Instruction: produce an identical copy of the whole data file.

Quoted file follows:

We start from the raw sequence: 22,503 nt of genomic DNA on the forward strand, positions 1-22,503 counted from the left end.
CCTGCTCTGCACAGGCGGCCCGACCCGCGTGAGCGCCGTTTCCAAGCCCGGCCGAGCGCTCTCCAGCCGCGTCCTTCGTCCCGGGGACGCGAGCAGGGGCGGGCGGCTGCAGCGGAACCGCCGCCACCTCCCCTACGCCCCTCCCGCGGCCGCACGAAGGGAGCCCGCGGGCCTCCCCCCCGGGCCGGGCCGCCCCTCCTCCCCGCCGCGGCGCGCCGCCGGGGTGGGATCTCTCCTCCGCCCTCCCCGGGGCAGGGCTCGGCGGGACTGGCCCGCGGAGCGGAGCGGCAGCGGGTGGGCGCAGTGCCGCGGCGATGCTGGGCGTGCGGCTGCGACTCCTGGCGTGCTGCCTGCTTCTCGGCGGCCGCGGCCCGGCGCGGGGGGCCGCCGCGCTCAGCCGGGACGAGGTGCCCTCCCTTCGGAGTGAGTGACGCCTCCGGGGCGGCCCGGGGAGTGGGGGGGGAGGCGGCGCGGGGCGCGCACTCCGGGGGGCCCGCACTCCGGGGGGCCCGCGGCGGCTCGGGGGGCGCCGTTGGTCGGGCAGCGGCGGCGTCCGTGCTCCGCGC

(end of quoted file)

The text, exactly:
We start from the raw sequence: 22,503 nt of genomic DNA on the forward strand, positions 1-22,503 counted from the left end.
CCTGCTCTGCACAGGCGGCCCGACCCGCGTGAGCGCCGTTTCCAAGCCCGGCCGAGCGCTCTCCAGCCGCGTCCTTCGTCCCGGGGACGCGAGCAGGGGCGGGCGGCTGCAGCGGAACCGCCGCCACCTCCCCTACGCCCCTCCCGCGGCCGCACGAAGGGAGCCCGCGGGCCTCCCCCCCGGGCCGGGCCGCCCCTCCTCCCCGCCGCGGCGCGCCGCCGGGGTGGGATCTCTCCTCCGCCCTCCCCGGGGCAGGGCTCGGCGGGACTGGCCCGCGGAGCGGAGCGGCAGCGGGTGGGCGCAGTGCCGCGGCGATGCTGGGCGTGCGGCTGCGACTCCTGGCGTGCTGCCTGCTTCTCGGCGGCCGCGGCCCGGCGCGGGGGGCCGCCGCGCTCAGCCGGGACGAGGTGCCCTCCCTTCGGAGTGAGTGACGCCTCCGGGGCGGCCCGGGGAGTGGGGGGGGAGGCGGCGCGGGGCGCGCACTCCGGGGGGCCCGCACTCCGGGGGGCCCGCGGCGGCTCGGGGGGCGCCGTTGGTCGGGCAGCGGCGGCGTCCGTGCTCCGCGC